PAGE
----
Mobile technology has advanced immensely in the last decade and today, there are apps that can help you with almost any aspect of your life. From apps that can recommend good places to eat, the best hair salons in your city, to ones that can help you sell or buy a home, apps can provide many solutions and answer many of our needs.
Unsurprisingly, like many industries before it, healthcare is also turning to smartphones and the internet. There are now thousands of mobile apps to choose from on both App Store (iPhone) and Play Store (Android) for both healthcare professionals and patients alike.
With such an abundance of applications related to health, one might wonder if they will play a role in the future of healthcare technology. Will they simply result in sensory overload or will they actually change the game?
Apps are Already Meeting the Challenge
Although most apps are related to nutrition and fitness, the market boasts with thousands of other ones some of which can monitor a diabetic’s blood glucose, measure a person’s heartbeat and blood pressure, or track one’s sleeping patterns. Besides allowing patients to keep tabs on their health, they also provide a chance to crowdsource valuable information that is extremely useful for both physicians and medical researchers.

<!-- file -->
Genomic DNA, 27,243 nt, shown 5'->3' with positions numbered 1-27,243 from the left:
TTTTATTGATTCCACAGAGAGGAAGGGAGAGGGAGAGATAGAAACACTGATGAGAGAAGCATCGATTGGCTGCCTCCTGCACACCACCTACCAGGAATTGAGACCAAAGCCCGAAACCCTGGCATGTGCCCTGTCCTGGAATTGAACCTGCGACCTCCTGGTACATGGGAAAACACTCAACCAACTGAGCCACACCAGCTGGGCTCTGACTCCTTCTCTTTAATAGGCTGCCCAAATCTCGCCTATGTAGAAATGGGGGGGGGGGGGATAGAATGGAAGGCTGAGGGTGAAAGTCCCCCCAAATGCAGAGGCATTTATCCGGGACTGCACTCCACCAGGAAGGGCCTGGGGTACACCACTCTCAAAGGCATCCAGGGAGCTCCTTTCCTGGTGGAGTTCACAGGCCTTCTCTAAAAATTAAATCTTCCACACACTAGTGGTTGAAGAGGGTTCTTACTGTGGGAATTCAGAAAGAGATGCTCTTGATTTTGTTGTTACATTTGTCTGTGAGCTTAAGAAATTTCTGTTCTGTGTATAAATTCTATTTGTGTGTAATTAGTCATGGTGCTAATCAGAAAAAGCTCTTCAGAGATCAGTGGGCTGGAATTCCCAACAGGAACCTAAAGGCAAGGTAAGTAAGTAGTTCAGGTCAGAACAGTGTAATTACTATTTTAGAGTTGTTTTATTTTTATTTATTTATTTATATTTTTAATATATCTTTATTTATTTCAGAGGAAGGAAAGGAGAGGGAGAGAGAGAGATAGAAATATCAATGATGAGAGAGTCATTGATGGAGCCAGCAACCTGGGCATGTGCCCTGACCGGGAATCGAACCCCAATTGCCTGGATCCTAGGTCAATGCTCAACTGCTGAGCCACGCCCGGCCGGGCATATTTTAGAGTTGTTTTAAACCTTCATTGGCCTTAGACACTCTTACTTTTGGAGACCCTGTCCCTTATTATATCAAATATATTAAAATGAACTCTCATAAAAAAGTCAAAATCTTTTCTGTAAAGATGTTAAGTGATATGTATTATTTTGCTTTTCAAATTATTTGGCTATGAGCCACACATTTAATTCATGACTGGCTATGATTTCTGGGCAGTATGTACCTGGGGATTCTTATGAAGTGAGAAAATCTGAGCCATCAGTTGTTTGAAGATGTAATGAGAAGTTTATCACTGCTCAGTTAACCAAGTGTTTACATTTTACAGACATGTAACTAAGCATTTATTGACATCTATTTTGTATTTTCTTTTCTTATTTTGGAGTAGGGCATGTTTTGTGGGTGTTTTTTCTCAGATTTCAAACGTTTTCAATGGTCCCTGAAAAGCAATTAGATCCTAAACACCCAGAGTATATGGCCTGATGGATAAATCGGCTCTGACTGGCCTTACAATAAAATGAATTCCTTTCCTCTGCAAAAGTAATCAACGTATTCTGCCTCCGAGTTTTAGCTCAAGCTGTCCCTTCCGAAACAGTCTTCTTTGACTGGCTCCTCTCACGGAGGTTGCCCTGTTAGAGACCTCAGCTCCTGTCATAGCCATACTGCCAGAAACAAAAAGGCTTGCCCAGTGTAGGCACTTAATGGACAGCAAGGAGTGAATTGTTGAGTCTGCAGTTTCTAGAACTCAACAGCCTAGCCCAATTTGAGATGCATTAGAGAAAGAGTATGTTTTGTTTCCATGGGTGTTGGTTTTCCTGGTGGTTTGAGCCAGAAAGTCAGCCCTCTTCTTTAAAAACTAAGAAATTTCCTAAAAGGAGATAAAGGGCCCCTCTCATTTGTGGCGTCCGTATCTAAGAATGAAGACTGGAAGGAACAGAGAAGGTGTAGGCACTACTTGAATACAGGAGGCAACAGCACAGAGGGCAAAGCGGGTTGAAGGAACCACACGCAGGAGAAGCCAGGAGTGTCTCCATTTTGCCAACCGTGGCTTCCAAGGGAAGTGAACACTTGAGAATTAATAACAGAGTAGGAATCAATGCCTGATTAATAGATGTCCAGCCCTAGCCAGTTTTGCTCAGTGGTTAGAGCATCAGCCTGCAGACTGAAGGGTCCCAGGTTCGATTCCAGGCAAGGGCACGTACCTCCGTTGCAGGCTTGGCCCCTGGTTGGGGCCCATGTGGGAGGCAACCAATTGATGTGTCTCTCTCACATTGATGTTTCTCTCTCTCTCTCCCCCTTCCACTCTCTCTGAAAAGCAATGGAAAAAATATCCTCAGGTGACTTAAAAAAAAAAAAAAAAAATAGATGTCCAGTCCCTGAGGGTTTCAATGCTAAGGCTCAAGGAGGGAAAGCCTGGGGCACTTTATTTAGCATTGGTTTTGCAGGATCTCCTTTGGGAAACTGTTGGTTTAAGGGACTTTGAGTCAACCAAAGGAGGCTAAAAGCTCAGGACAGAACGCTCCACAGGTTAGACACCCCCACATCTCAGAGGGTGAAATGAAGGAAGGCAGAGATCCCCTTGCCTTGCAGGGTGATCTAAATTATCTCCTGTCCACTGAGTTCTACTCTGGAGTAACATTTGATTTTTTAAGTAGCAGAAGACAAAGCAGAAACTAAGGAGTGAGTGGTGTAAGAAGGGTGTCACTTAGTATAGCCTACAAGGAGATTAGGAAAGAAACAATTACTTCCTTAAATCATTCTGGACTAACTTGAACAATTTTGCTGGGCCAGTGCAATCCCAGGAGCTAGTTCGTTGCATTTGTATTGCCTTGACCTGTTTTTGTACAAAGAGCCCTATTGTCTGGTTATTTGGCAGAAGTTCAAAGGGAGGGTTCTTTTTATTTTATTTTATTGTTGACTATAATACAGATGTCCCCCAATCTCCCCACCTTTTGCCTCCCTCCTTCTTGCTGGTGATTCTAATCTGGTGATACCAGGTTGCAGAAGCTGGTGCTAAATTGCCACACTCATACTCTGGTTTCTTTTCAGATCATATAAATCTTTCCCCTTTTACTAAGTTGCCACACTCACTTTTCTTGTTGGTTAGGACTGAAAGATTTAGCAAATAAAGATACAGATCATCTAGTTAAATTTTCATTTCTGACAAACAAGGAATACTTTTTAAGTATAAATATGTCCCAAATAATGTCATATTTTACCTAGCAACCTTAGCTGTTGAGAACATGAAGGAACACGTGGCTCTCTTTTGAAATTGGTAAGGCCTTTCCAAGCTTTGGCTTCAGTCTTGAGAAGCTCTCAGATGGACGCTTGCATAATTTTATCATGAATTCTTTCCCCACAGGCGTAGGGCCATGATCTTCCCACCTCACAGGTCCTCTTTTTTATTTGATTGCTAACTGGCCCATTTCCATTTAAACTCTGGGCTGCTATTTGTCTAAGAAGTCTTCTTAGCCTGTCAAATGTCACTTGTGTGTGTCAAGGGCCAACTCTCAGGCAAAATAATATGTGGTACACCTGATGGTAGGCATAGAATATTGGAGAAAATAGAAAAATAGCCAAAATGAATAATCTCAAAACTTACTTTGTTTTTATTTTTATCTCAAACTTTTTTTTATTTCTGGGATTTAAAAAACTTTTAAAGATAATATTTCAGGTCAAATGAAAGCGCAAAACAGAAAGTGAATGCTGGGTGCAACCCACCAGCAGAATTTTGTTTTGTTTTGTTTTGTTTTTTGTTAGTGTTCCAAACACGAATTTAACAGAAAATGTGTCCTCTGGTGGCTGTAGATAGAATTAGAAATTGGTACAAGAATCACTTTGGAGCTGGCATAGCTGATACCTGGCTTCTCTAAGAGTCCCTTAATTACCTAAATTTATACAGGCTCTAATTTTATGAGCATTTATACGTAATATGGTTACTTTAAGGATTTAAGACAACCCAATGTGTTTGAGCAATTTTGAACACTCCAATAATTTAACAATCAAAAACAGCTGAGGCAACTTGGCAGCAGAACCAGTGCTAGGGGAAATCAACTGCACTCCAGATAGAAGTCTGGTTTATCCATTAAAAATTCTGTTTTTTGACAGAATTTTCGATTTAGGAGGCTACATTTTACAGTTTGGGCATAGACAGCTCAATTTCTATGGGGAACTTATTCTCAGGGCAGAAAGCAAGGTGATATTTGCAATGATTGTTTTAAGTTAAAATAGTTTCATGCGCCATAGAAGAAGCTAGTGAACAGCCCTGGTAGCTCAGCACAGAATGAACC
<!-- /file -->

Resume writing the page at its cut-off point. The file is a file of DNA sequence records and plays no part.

According to Digital Authority Partners, there are more than 3,660 medical apps available for iPhone users alone. One of them provides more than 7000 medicine references, 2500 clinical images, and procedure videos, and 3500 clinical disease references. This offers physicians a chance to stop relying on large, bulky medicine reference texts.
There is a variety of applications that allows doctors to carry thousands of volumes in their pockets, instead of dragging around heavy books so they could read and learn all about consistent advancements in medical research. There are ones that are dedicated to testing lung function, while others are prescribed by physical therapists to aid patients with rehabilitation exercises. From meditation, calorie tracking to sleep apps like this one, there is a lot of apps, that could help one to be healthier.
A previous study predicted that 81% of physicians will be using smartphones for their job by 2012, but the use of medical apps is still in its early stages. This is partially because most doctors learn about different ones by word of mouth. Regardless, Apple has recently launched a new section in its App Store catered specifically to medical professionals. But why exactly are they important?
They give physicians a wealth of portable data, usually have extremely intuitive interfaces, and most of them can also be used offline. Having offline usability is especially important since it ensures the prevention of any problems that might occur mid-procedure due to dropped connections.
What It Means For the Future of Medicine
The main goal for the future is to build a blockbuster of medical apps that will provide a variety of services to both professionals in the field, as well as patients. Many signs are indicating that apps will advance from information retrieval and essentially become extensions of a physician’s eyes and hands. Data-driven and telemedicine applications will not only enable doctors to know all they need to, but also help them become nearly omnipresent. This should not come as a surprise since health-based apps have become a norm today, used to provide better care and health facilities right at the user’s fingertips.